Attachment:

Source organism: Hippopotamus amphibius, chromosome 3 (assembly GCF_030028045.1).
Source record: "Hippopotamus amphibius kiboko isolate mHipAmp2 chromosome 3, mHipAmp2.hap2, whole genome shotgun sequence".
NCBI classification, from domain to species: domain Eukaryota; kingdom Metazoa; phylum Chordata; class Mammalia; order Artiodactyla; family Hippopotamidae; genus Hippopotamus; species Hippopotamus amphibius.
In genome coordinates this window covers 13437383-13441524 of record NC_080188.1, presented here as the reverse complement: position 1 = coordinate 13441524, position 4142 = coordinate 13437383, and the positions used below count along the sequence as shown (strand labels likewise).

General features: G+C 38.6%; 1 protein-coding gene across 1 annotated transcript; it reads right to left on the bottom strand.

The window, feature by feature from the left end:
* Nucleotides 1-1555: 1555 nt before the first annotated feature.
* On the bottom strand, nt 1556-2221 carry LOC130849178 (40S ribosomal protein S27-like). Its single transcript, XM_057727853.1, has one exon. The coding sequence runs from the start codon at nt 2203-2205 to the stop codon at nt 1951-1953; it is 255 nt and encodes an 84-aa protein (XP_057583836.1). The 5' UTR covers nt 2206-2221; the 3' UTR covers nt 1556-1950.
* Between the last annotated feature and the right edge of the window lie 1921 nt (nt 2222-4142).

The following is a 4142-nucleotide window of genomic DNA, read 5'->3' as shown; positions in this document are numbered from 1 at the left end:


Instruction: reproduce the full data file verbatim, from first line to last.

Source organism: Hippopotamus amphibius, chromosome 3 (assembly GCF_030028045.1).
Source record: "Hippopotamus amphibius kiboko isolate mHipAmp2 chromosome 3, mHipAmp2.hap2, whole genome shotgun sequence".
NCBI classification, from domain to species: domain Eukaryota; kingdom Metazoa; phylum Chordata; class Mammalia; order Artiodactyla; family Hippopotamidae; genus Hippopotamus; species Hippopotamus amphibius.
In genome coordinates this window covers 13437383-13441524 of record NC_080188.1, presented here as the reverse complement: position 1 = coordinate 13441524, position 4142 = coordinate 13437383, and the positions used below count along the sequence as shown (strand labels likewise).

General features: G+C 38.6%; 1 protein-coding gene across 1 annotated transcript; it reads right to left on the bottom strand.

The window, feature by feature from the left end:
* Nucleotides 1-1555: 1555 nt before the first annotated feature.
* On the bottom strand, nt 1556-2221 carry LOC130849178 (40S ribosomal protein S27-like). Its single transcript, XM_057727853.1, has one exon. The coding sequence runs from the start codon at nt 2203-2205 to the stop codon at nt 1951-1953; it is 255 nt and encodes an 84-aa protein (XP_057583836.1). The 5' UTR covers nt 2206-2221; the 3' UTR covers nt 1556-1950.
* Between the last annotated feature and the right edge of the window lie 1921 nt (nt 2222-4142).

The following is a 4142-nucleotide window of genomic DNA, read 5'->3' as shown; positions in this document are numbered from 1 at the left end: